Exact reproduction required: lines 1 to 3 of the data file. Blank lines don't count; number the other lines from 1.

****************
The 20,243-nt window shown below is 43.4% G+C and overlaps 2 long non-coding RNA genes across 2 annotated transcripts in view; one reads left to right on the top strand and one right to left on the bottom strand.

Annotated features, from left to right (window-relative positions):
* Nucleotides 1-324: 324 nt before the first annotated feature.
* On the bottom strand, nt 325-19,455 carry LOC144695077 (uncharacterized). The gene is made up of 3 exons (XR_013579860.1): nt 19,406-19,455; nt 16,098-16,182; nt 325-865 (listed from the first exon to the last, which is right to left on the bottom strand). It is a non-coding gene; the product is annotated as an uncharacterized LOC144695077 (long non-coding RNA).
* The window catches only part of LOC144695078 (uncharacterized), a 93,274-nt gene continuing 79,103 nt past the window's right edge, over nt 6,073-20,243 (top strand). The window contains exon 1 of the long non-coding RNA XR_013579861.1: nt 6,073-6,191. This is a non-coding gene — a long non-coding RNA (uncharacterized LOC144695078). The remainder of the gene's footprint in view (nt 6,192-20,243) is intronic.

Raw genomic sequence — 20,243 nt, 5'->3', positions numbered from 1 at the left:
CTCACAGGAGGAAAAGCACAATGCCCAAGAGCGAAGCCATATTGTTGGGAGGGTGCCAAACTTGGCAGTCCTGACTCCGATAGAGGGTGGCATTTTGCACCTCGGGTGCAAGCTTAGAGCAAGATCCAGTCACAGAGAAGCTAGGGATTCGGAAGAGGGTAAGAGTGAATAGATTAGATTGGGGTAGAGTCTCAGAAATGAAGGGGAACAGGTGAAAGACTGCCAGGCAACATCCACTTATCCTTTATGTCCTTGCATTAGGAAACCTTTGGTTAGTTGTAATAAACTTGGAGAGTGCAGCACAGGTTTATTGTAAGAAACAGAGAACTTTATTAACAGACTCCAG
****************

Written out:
The 20,243-nt window shown below is 43.4% G+C and overlaps 2 long non-coding RNA genes across 2 annotated transcripts in view; one reads left to right on the top strand and one right to left on the bottom strand.

Annotated features, from left to right (window-relative positions):
* Nucleotides 1-324: 324 nt before the first annotated feature.